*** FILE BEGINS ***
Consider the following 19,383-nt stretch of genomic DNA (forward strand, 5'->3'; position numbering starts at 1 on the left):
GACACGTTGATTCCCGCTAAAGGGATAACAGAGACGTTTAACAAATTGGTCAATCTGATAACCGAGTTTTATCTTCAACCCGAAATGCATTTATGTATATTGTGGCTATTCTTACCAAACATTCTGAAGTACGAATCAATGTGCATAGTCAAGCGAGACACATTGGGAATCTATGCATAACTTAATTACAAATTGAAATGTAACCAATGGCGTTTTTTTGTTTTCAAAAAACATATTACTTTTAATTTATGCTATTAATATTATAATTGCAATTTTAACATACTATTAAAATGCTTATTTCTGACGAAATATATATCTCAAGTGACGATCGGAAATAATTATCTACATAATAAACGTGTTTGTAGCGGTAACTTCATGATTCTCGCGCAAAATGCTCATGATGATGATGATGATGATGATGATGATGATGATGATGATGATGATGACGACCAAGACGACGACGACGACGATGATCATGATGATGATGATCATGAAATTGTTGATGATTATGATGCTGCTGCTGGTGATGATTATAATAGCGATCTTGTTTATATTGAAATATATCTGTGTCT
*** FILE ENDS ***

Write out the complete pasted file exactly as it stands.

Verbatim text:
Consider the following 19,383-nt stretch of genomic DNA (forward strand, 5'->3'; position numbering starts at 1 on the left):
GACACGTTGATTCCCGCTAAAGGGATAACAGAGACGTTTAACAAATTGGTCAATCTGATAACCGAGTTTTATCTTCAACCCGAAATGCATTTATGTATATTGTGGCTATTCTTACCAAACATTCTGAAGTACGAATCAATGTGCATAGTCAAGCGAGACACATTGGGAATCTATGCATAACTTAATTACAAATTGAAATGTAACCAATGGCGTTTTTTTGTTTTCAAAAAACATATTACTTTTAATTTATGCTATTAATATTATAATTGCAATTTTAACATACTATTAAAATGCTTATTTCTGACGAAATATATATCTCAAGTGACGATCGGAAATAATTATCTACATAATAAACGTGTTTGTAGCGGTAACTTCATGATTCTCGCGCAAAATGCTCATGATGATGATGATGATGATGATGATGATGATGATGATGATGATGATGACGACCAAGACGACGACGACGACGATGATCATGATGATGATGATCATGAAATTGTTGATGATTATGATGCTGCTGCTGGTGATGATTATAATAGCGATCTTGTTTATATTGAAATATATCTGTGTCT